Some girls they want a handsome Dan
Or some good-lookin’ Joe, on their arm
Some girls like a sweet-talkin’ Romeo
Well ’round here baby
I learned you get what you can get
So if you’re rough enough for love
Honey I’m tougher than the rest

Now, speaking as a particularly ‘good-lookin’ Joe’ I take no offence, although I would point out that Dan ain’t really all that when you see him up close.  I’d love to be the sort of guy who could sing this sort of thing authentically in a gravelly Phillip Marlowe world-weary manner, cynical-yet-romantic and battle-hardened; sadly I fear I’d only make it sound flippant and a bit camp.  Damn.

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I also have a real thing for the title track, which Roy Bittan narrowly avoids spoiling with his synths.  The opening image of, ‘Fat man sitting on a little stool / Takes the money from my hand while his eyes take a walk all over you’ is just perfect, as is the great Nils Logfren guitar solo and the hard-won, if pessimistic, wisdom reached by the end of the song:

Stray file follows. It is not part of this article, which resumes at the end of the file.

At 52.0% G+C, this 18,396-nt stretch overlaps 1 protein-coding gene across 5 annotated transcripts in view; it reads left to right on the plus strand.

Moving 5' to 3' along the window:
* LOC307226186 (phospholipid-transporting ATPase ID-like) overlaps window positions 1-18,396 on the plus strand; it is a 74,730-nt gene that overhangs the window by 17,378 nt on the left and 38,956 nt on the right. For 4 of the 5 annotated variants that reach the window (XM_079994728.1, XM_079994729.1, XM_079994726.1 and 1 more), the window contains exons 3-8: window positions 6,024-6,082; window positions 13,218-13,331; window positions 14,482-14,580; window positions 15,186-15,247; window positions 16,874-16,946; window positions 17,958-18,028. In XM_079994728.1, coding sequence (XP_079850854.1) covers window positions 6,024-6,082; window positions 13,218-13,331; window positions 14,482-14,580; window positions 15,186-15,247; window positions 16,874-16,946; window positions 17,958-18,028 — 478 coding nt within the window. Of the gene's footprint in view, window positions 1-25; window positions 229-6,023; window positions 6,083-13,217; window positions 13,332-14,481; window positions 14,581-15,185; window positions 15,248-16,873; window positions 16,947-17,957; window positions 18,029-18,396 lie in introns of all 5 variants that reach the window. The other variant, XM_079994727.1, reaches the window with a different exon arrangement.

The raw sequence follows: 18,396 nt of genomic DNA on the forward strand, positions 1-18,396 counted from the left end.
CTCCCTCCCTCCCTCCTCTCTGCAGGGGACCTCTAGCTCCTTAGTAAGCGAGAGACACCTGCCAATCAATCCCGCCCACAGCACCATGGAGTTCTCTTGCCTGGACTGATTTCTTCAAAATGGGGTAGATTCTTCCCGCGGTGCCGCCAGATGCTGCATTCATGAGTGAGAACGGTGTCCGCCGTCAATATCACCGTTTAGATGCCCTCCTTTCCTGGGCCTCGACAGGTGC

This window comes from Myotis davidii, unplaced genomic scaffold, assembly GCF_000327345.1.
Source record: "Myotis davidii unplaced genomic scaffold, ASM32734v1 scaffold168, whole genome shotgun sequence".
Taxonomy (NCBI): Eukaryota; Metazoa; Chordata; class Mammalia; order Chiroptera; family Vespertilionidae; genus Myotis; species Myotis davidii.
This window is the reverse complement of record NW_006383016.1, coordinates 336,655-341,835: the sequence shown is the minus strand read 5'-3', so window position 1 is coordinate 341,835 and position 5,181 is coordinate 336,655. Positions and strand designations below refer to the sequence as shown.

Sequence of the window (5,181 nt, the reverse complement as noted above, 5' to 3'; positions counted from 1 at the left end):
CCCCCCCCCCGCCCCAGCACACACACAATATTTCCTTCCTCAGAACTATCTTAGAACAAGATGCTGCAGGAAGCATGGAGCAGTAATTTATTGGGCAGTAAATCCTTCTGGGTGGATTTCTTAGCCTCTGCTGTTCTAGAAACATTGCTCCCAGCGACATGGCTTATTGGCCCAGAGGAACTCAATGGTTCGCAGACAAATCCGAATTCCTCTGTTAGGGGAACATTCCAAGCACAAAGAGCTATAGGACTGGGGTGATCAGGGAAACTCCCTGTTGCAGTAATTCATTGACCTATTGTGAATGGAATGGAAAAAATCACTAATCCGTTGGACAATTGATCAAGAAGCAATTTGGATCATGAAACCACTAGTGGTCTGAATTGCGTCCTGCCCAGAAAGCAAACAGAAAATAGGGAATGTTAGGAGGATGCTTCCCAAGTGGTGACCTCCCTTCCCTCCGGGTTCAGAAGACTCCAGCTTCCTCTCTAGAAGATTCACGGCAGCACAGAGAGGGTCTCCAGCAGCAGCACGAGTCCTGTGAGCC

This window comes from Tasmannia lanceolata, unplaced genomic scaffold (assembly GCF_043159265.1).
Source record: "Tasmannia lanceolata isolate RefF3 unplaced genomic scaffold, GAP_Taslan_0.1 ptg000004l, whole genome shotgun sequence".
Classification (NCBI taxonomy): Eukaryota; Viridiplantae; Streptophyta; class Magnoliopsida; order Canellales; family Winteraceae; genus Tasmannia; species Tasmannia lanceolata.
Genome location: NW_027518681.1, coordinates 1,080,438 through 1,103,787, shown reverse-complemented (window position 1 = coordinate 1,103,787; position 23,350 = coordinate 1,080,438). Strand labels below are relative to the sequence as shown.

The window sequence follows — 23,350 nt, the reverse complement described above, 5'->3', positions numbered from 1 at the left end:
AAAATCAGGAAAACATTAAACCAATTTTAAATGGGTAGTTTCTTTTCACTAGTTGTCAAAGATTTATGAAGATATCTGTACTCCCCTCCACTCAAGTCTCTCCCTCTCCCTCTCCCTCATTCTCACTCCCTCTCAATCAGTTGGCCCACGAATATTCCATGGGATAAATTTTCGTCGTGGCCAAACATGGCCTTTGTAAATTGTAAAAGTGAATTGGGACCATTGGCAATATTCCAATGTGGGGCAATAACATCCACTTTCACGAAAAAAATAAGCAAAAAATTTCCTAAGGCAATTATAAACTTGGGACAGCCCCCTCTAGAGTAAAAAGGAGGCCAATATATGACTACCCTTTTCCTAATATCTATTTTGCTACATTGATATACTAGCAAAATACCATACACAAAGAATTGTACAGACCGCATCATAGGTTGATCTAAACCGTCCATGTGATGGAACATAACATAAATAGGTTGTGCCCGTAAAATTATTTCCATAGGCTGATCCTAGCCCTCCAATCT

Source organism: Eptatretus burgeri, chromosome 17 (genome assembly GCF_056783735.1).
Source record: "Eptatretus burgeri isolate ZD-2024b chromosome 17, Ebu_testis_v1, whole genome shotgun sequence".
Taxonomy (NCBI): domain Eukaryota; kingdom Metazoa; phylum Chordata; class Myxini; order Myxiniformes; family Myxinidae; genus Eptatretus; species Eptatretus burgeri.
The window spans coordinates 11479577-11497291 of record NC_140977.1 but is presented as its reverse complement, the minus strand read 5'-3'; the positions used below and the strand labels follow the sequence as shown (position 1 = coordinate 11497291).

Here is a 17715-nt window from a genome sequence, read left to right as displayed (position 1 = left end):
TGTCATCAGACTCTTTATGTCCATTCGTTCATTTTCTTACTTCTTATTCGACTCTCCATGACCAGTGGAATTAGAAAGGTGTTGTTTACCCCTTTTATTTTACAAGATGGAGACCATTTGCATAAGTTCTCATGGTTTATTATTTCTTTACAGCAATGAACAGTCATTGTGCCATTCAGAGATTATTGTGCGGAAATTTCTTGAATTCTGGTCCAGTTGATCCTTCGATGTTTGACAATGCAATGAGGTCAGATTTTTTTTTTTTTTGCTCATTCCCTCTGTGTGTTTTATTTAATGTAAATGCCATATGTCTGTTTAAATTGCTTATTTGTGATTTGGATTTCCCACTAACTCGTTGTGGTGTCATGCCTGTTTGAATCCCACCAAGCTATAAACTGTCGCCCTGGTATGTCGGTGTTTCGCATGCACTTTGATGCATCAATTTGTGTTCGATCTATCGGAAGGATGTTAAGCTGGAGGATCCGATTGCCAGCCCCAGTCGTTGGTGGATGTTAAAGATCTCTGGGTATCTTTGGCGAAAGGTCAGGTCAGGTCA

It ought to be easy ought to be simple enough
Man meets woman and they fall in love
But the house is haunted and the ride gets rough
And you’ve got to learn to live with what you can’t rise above, if you want to ride on down in through this tunnel of love.

The dark country rocker ‘Spare Parts’ is another high water mark, a tale of responsibility, betrayal and self-preservation; love triumphs, but an engagement ring and wedding dress are far better off pawned for ‘good cold cash’.  It takes us to the edge though before it lets us off, just imagine Hollis Brown cracking his shotgun, taking out the shells and hanging it back up on his wall.  Ditto ‘Cautious Man’, which details the uneasy triumph of love and duty over restlessness.

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I really like the way Springsteen, even in his character songs, meets it all head on in Tunnel of Love, no disguising his feelings in oblique poetry and sidelong references here – you want a song about the nagging doubts of how we present ourselves to each other in relationships? try ‘Brilliant Disguise’.  Worries about depression and our impact on others? cue up ‘Two faces’.  You could peel off lyric after lyric here (random sample: ‘nobody knows honey where love goes/but when it goes it’s gone gone’) to back it all up.  There’s a straight-up emotional honesty here that you rarely get in such excoriating detail from a songwriter; no barriers, just bravery.